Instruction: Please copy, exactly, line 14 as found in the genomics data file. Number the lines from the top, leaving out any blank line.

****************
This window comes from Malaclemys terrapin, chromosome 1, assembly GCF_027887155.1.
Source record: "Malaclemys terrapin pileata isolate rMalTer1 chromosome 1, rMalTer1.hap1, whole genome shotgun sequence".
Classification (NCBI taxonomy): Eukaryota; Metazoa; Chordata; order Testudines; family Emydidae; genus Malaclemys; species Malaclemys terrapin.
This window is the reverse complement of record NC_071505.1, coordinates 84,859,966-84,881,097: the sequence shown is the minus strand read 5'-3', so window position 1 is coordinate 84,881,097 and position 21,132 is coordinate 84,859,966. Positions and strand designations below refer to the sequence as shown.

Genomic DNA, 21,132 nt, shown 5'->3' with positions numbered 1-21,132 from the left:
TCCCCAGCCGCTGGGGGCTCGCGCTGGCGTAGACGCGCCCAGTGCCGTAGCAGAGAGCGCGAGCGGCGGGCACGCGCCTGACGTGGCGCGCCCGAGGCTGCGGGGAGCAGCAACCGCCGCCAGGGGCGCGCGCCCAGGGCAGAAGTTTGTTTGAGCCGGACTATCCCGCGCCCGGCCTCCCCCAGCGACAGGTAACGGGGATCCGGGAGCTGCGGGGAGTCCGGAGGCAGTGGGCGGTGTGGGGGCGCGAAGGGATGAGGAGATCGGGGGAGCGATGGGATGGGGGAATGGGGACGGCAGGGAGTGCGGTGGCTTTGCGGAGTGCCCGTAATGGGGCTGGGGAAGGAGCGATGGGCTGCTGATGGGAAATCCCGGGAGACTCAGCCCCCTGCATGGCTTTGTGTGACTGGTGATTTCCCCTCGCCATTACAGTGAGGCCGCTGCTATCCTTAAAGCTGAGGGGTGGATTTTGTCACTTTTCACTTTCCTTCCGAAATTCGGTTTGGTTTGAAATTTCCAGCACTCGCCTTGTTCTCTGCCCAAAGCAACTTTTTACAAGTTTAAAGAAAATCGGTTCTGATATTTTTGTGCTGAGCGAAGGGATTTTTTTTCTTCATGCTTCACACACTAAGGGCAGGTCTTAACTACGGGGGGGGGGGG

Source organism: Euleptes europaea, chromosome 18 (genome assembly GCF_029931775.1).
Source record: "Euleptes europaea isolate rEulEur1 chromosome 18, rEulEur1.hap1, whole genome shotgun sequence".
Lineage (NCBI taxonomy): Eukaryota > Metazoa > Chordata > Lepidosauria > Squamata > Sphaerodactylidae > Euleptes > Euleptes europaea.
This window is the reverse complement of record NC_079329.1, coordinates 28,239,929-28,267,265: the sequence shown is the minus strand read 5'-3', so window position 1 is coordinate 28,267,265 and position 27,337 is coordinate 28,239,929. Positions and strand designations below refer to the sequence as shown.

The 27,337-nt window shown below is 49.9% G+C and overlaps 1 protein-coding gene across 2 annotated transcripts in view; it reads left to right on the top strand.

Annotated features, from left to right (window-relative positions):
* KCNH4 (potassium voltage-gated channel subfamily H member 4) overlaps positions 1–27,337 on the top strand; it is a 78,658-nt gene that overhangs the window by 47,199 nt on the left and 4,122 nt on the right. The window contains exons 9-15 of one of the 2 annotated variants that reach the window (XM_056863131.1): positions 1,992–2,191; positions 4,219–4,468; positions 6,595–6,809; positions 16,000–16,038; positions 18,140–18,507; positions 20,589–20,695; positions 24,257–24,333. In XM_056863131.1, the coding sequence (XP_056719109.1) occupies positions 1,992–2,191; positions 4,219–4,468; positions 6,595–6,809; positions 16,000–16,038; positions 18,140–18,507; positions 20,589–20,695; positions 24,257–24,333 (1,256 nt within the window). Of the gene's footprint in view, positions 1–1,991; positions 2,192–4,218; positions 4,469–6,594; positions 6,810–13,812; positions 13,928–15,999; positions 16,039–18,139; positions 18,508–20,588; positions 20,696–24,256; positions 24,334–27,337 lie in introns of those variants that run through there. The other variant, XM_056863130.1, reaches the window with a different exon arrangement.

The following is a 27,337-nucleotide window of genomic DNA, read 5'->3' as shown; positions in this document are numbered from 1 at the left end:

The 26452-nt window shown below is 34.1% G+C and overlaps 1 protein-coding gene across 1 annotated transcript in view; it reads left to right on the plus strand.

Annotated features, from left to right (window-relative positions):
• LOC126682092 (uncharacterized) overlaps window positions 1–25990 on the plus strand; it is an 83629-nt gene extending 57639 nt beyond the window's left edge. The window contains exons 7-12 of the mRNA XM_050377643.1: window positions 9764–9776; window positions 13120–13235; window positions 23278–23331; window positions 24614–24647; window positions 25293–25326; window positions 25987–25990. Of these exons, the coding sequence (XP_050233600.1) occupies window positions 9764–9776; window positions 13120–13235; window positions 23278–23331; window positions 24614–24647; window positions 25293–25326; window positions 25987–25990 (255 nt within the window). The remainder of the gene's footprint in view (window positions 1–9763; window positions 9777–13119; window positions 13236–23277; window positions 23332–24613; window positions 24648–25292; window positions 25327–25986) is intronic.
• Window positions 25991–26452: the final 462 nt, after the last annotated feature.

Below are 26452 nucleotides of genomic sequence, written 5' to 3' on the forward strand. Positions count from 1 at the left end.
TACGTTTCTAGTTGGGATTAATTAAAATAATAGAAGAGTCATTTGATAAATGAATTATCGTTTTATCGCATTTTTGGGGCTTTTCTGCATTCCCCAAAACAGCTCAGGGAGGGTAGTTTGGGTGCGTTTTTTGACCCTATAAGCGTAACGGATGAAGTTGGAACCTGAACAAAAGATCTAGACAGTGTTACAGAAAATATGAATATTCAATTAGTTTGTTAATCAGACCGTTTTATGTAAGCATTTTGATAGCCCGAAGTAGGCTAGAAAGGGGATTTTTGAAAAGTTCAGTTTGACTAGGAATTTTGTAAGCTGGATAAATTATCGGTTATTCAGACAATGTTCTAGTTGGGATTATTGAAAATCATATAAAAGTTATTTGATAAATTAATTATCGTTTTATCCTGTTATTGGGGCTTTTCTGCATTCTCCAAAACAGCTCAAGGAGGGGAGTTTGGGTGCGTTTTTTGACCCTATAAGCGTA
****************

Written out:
The following is a 27,337-nucleotide window of genomic DNA, read 5'->3' as shown; positions in this document are numbered from 1 at the left end: